AGL Energy, the owner of the biggest gas generation fleet in South Australia, has announced plans to build a massive 250MW/2000MWh pumped hydro energy storage project in an old copper mine about 55km south-east of Adelaide.
The company said on Tuesday that it has agreed to pay $31 million for the rights to develop the pumped hydro project at the old Kanmantoo mine from Hillgrove Resources, using the existing open mine pit, with a new upper pond to be built on nearby land.
The move reflects the major shift to a state grid that will be nearly all renewable energy within 10 years.
“It would help us to meet the changing needs of the South Australian energy market, in which energy storage assets are likely to be needed to provide dispatchable capacity as renewables generation increases over coming years,” head of wholesale markets Richard Wrightson said.
South Australia is already sourcing more than half its energy needs from wind and solar, and this is expected to grow as it adds yet more projects – to more than 70 per cent by 2021 and close to 100 per cent as early as 2026/27.
AGL is already building the 210MW fast-start peaking plant at Barkers Inlet to reflect the changing energy system, the need for maximum flexibility and the shift to 5-minute settlement periods.
It is expected that if a new link to NSW from Robertstown to Wagga Wagga is built, then both its Torrens Island A and the more modern Torrens Island B gas units will be retired, and so too will other gas generators in the state.
The Kamnantoo mine is nearing the end of its life, and Hillgrove spied an opportunity to sell the rights to its mining pit, located in the Adelaide hills and providing a rare opportunity to develop a pumped hydro project. AGL won the tender it organised.
The final payment is dependent on a range of milestones, including eliminating any pollution concerns, getting a grid connection and financial investment approval. The complex agreement will see Hillgrove obtain neighbouring land and sell it free-hold to AGL to host an upper pond, while retaining other elements of the mine under its ownership.
The AGL pumped hydro plans, however, are just one of a number of pumped hydro projects mooted by various parties, and it is not clear that all will find a place in the market. Some analysts suggest there will be room for two, may be three at most, at least over the short to medium term.
These include UK billionaire Sanjeev Gupta’s proposal to build more than 1GW of solar and storage – both battery storage and pumped hydro – to help power the Whyalla steelworks and other large energy users in the region.
His project – comprising the Cultana solar plant, the Playford battery at Port Augusta and a pumped hydro project in an old iron ore mine in the Middleback Ranges – was recently shortlisted by the federal government’s underwriting new generation investment program, although the fate of this is not clear after the election.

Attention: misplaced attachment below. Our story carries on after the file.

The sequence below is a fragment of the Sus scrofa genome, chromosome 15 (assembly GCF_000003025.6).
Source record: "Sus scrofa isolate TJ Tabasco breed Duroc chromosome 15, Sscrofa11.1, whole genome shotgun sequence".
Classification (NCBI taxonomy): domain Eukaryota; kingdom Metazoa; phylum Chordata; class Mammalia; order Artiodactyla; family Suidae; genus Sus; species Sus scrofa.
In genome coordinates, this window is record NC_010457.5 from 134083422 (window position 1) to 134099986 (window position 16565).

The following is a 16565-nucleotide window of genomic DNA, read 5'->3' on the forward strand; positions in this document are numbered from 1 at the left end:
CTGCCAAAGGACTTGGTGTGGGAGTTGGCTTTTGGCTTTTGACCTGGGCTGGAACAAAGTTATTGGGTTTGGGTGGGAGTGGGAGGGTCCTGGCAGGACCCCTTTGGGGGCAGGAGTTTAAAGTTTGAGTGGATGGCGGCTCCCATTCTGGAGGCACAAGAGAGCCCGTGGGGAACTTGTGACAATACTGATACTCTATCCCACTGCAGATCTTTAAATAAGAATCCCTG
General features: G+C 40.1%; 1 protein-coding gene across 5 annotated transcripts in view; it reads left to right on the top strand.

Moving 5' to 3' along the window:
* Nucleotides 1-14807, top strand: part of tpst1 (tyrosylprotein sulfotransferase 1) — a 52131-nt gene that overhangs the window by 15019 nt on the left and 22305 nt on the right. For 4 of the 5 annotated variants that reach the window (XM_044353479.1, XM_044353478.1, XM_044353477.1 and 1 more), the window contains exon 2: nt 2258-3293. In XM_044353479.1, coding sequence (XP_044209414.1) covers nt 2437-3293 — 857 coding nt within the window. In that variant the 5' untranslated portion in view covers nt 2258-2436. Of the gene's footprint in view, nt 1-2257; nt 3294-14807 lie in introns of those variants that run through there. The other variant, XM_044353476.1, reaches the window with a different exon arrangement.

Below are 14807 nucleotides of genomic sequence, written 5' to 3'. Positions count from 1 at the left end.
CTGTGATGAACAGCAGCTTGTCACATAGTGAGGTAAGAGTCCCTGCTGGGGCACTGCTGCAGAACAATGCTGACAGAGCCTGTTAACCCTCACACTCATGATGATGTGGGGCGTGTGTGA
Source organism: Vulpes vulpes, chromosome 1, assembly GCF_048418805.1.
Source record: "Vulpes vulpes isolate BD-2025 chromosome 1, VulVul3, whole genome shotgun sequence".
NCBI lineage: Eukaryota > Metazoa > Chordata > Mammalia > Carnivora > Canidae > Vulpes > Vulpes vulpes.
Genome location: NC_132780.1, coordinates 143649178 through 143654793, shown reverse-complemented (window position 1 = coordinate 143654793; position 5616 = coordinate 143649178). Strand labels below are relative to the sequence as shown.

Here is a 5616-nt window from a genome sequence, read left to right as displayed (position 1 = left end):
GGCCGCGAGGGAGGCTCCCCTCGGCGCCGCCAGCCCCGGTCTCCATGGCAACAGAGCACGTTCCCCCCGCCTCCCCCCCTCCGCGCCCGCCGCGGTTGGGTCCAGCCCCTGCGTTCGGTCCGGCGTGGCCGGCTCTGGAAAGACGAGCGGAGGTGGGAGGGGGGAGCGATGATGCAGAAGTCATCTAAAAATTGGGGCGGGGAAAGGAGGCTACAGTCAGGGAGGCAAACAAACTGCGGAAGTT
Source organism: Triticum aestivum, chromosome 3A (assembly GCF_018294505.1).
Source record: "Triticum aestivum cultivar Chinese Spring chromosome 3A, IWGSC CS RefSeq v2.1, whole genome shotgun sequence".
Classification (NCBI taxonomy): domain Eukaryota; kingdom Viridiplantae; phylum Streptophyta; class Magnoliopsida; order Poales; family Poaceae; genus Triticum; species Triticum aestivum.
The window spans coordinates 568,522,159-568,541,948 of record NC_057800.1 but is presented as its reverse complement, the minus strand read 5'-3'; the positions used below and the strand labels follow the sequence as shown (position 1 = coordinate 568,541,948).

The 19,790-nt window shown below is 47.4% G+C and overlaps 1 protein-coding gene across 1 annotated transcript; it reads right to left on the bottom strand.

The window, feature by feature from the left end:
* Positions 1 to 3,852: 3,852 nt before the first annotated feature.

Also shortlisted were Rise Renewables’ pumped hydro project in South Australia, and another pumped hydro project proposed by St Baker’s Delta Energy at Lincoln Gap, while Energy Australia is looking at its own pumped hydro project at Cultana. Tilt Renewables is thought to have walked away from a plan to use pumped hydro in an old quarry – also in the Adelaide Hills.
“If we proceed and the project is approved, it would be an important addition to our technology mix in South Australia, where we have significant wind and thermal generation,” AGKL’s Wrightson said in the statement
AGL would now begin a multiple stage process to progress the project, including the lodgement of a development application in 2020. AGL would buy the land required for the project from Hillgrove shortly after a final investment decision, which is expected to be made after the completion of processing at Kanmantoo.
“If all approvals are received, we expect the project to be complete and operating by 2024,” Wrightson said.
Hillgrove said it identified the opportunity for pumped hydro in 2017, noting the shift to renewables and the rising cost of gas.
Managing director Steve McLare said it will transform a former mining site into one of the lowest cost electricity storage projects in Australia, at a time when “synchronous generation and bulk storage is critically needed.
“Although the progression of the PHES will prevent long term mining of the portion of the underground exploration target directly beneath the existing pit, the Board determined the AGL PHES offer represented a lower risk and higher value proposition to shareholders.”
The plan was welcome by South Australia energy minister Dan van Holst Pellekaan, who said the project “aligns with the Marshall Government’s policy of matching storage capacity with renewable energy resources to deliver cheaper, more reliable and cleaner electricity for South Australian households and businesses.”